Jump to ContentJump to Main Navigation
New Constructions in Cellular Automata$
Users without a subscription are not able to see the full content.

David Griffeath and Cristopher Moore

Print publication date: 2003

Print ISBN-13: 9780195137170

Published to Oxford Scholarship Online: November 2020

DOI: 10.1093/oso/9780195137170.001.0001

Show Summary Details
Page of

PRINTED FROM OXFORD SCHOLARSHIP ONLINE (oxford.universitypressscholarship.com). (c) Copyright Oxford University Press, 2021. All Rights Reserved. An individual user may print out a PDF of a single chapter of a monograph in OSO for personal use. date: 19 October 2021

Synthesis Of Complex Life Objects From Gliders

Synthesis Of Complex Life Objects From Gliders

(p.54) (p.55) Synthesis Of Complex Life Objects From Gliders
New Constructions in Cellular Automata

Mark D. Niemiec

Oxford University Press

Life, like many other cellular automata, contains many interesting objects, such as still lifes, oscillators, spaceships, spaceship guns, puffer trains, breeders, and the like. While many of these, like blocks, blinkers, and gliders, occur naturally with great frequency, there are many others that occur infrequently, and countless others that have never yet been observed in any natural context. This chapter deals with methods for synthesizing such complex objects from simple building blocks, such as gliders or other easy-to-synthesize objects. Once an object can be shown to be built in this manner, the object may be used as a building block in larger relocatable structures, such as Turing machines or universal constructors. In addition, the existence of a natural synthesis of an object from a bounded number of gliders implies that the object will form naturally in a sufficiently large, sufficiently sparse field [2]. Inasmuch as this chapter deals mainly with practical aspects of object synthesis, rather than theoretical ones, it may resemble a talk on chemical engineering, rather than abstract mathematics. All figures shown here, unless otherwise specified, show “before” and “after” images of collision sequences; the “before” sequences are shown on the left with dark cells, and the “after” sequences to the right of them in lighter cells. In some cases, unwanted debris is also generated and must be removed later; this debris is shown in the lightest color. There are several basic ways in which objects can be synthesized. The most common objects occur in great abundance in nature, so there are many random collisions of a small number of gliders that will produce them. There have been many random broth experiments conducted in Life, in which fields initialized to random initial configurations have been run until they became periodic, and then the resulting ash analyzed. The results of two such series of experiments, performed by Achim Flammenkamp [1] and Heinrich Koenig [3], are available on the Web. If the objects are sorted in order of decreasing frequency of natural occurrence, the list is also in order of increasing synthesis cost in gliders (with a few rare objects out of place).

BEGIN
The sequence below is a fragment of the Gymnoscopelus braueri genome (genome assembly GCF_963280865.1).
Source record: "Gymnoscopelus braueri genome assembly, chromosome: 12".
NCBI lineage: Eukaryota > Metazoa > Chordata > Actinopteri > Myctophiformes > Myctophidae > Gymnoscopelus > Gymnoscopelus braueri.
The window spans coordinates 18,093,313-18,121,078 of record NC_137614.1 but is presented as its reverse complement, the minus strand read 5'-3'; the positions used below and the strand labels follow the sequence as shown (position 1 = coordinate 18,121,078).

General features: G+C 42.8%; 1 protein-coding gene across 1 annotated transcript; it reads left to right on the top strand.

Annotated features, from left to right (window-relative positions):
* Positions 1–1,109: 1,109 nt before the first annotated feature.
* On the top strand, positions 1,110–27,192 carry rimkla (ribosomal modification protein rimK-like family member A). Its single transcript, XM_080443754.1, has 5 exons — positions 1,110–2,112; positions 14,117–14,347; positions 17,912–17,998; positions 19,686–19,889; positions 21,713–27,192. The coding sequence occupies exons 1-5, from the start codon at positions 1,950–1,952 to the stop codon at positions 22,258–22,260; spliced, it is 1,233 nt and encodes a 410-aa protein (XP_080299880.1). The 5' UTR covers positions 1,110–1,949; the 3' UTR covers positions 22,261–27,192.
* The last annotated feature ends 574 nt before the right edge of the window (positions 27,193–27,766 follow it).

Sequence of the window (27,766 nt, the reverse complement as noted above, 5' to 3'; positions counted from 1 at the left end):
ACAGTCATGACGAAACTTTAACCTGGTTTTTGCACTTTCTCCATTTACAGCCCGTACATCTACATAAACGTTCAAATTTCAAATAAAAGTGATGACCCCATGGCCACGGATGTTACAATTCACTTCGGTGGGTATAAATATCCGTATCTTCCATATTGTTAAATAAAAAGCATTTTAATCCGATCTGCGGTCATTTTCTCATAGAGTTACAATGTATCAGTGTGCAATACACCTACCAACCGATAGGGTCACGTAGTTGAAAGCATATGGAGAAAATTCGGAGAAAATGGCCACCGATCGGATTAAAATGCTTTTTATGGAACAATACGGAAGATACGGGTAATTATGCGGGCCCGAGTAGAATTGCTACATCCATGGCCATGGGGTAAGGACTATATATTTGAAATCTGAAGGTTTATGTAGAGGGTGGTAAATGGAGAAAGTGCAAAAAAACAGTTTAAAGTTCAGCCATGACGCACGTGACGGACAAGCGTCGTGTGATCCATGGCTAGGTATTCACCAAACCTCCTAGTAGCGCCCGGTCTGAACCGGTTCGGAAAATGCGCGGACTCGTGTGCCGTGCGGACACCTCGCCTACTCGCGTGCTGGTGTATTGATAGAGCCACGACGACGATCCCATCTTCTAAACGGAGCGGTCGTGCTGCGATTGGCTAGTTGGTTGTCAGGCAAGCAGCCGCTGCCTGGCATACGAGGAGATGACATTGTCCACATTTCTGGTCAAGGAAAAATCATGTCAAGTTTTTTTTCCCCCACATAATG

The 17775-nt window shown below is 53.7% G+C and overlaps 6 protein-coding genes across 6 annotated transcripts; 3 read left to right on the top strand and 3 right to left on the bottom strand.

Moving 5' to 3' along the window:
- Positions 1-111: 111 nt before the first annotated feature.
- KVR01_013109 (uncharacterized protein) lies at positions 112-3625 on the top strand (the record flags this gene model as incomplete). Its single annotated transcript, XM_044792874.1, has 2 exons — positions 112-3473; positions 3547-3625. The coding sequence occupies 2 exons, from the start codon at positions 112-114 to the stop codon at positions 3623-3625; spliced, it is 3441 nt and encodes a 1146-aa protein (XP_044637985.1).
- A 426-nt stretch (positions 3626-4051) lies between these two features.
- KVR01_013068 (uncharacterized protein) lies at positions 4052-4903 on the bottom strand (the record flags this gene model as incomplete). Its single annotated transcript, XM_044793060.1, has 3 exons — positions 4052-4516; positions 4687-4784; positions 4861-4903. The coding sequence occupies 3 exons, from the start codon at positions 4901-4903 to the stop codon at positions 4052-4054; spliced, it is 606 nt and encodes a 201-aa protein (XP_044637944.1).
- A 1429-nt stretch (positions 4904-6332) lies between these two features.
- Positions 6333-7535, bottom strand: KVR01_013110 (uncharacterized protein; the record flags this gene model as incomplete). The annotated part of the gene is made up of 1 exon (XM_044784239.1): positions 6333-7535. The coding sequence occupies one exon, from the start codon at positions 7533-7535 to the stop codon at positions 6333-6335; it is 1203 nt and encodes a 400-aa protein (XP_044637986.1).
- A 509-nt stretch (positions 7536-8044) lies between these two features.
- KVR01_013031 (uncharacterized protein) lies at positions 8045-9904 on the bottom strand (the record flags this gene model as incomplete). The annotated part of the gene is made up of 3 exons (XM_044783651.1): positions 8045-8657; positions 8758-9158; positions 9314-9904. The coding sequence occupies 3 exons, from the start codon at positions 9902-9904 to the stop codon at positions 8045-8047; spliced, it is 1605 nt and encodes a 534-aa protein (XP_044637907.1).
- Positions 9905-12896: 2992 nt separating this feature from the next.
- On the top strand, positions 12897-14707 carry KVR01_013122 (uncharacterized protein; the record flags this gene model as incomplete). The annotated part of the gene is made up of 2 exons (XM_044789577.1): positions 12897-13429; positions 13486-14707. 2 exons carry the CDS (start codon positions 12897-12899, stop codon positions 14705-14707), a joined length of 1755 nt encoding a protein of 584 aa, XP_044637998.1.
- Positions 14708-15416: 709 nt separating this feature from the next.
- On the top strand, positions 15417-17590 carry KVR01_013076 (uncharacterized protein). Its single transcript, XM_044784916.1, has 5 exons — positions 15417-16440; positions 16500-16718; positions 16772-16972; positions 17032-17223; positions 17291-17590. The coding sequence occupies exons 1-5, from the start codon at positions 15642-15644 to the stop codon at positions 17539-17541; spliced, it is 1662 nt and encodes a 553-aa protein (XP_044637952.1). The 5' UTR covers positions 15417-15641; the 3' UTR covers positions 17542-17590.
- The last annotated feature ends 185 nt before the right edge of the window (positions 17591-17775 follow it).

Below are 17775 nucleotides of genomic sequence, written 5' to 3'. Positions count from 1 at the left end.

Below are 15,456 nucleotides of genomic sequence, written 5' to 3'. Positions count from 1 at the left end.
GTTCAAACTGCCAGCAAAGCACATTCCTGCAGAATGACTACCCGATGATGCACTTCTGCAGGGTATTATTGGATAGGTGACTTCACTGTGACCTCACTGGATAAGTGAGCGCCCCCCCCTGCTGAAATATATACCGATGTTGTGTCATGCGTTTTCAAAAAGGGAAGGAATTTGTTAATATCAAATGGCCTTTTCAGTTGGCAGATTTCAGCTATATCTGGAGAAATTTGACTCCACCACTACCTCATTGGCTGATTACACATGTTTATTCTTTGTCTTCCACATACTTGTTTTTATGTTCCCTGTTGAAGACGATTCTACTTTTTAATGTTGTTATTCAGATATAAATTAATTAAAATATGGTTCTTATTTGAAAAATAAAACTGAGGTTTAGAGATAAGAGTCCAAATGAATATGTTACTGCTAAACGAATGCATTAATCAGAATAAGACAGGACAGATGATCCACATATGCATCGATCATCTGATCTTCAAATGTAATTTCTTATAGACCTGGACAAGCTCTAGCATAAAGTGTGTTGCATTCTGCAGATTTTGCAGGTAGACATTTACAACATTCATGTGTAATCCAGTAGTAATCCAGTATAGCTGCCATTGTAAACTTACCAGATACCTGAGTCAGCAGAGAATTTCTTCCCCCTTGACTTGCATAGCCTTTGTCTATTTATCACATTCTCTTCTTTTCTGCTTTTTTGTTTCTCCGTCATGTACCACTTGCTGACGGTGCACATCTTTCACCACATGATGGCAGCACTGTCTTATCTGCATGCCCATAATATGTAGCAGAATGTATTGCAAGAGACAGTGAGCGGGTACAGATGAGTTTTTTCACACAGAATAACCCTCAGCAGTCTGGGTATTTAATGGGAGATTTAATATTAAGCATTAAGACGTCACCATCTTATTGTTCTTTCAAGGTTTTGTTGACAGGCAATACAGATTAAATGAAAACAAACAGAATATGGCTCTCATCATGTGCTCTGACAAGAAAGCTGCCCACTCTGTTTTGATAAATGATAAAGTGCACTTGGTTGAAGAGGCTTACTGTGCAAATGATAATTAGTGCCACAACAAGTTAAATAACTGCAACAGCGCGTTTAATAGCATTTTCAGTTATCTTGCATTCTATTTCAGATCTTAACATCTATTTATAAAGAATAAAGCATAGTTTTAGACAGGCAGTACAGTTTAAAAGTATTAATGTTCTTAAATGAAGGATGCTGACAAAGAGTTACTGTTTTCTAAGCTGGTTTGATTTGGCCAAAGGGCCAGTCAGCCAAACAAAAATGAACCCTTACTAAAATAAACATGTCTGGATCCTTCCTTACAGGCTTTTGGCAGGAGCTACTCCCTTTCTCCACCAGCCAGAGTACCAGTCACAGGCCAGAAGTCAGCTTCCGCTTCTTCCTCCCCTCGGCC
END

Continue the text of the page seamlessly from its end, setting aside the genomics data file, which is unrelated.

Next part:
Keywords:   Hertz oscillator, boats, computational machinery, flip-flop (defined), glider (defined), object (defined), predecessor objects, rescuable objects, spaceship (defined)

Oxford Scholarship Online requires a subscription or purchase to access the full text of books within the service. Public users can however freely search the site and view the abstracts and keywords for each book and chapter.

Please, subscribe or login to access full text content.

If you think you should have access to this title, please contact your librarian.

To troubleshoot, please check our FAQs , and if you can't find the answer there, please contact us .